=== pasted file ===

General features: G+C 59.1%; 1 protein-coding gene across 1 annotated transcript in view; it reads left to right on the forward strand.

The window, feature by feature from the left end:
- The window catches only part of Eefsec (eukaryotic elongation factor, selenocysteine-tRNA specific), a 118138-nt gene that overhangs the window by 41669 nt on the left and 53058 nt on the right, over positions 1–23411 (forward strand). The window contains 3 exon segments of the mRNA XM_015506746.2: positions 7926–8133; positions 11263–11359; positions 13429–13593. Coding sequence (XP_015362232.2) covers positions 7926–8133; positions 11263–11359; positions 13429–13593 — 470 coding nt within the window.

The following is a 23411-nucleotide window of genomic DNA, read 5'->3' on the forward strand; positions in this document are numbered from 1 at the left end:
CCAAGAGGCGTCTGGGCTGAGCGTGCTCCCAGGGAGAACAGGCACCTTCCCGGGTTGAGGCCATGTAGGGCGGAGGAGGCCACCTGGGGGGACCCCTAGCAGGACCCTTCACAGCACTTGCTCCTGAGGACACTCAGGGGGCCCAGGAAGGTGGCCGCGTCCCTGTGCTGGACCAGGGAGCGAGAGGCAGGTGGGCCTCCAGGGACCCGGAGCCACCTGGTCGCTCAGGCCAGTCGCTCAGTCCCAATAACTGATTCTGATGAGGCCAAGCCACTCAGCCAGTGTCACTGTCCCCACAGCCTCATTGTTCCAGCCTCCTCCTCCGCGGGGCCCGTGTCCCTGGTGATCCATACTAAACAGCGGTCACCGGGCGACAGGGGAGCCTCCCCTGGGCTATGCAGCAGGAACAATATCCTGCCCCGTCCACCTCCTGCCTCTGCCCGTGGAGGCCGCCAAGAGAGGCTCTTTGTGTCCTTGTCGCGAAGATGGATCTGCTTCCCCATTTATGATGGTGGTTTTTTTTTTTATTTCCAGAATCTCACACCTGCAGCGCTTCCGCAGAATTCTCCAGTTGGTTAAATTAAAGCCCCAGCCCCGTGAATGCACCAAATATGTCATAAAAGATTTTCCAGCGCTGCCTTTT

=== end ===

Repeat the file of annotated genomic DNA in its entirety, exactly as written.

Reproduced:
General features: G+C 59.1%; 1 protein-coding gene across 1 annotated transcript in view; it reads left to right on the forward strand.

The window, feature by feature from the left end:
- The window catches only part of Eefsec (eukaryotic elongation factor, selenocysteine-tRNA specific), a 118138-nt gene that overhangs the window by 41669 nt on the left and 53058 nt on the right, over positions 1–23411 (forward strand). The window contains 3 exon segments of the mRNA XM_015506746.2: positions 7926–8133; positions 11263–11359; positions 13429–13593. Coding sequence (XP_015362232.2) covers positions 7926–8133; positions 11263–11359; positions 13429–13593 — 470 coding nt within the window.

The following is a 23411-nucleotide window of genomic DNA, read 5'->3' on the forward strand; positions in this document are numbered from 1 at the left end:
CCAAGAGGCGTCTGGGCTGAGCGTGCTCCCAGGGAGAACAGGCACCTTCCCGGGTTGAGGCCATGTAGGGCGGAGGAGGCCACCTGGGGGGACCCCTAGCAGGACCCTTCACAGCACTTGCTCCTGAGGACACTCAGGGGGCCCAGGAAGGTGGCCGCGTCCCTGTGCTGGACCAGGGAGCGAGAGGCAGGTGGGCCTCCAGGGACCCGGAGCCACCTGGTCGCTCAGGCCAGTCGCTCAGTCCCAATAACTGATTCTGATGAGGCCAAGCCACTCAGCCAGTGTCACTGTCCCCACAGCCTCATTGTTCCAGCCTCCTCCTCCGCGGGGCCCGTGTCCCTGGTGATCCATACTAAACAGCGGTCACCGGGCGACAGGGGAGCCTCCCCTGGGCTATGCAGCAGGAACAATATCCTGCCCCGTCCACCTCCTGCCTCTGCCCGTGGAGGCCGCCAAGAGAGGCTCTTTGTGTCCTTGTCGCGAAGATGGATCTGCTTCCCCATTTATGATGGTGGTTTTTTTTTTTATTTCCAGAATCTCACACCTGCAGCGCTTCCGCAGAATTCTCCAGTTGGTTAAATTAAAGCCCCAGCCCCGTGAATGCACCAAATATGTCATAAAAGATTTTCCAGCGCTGCCTTTT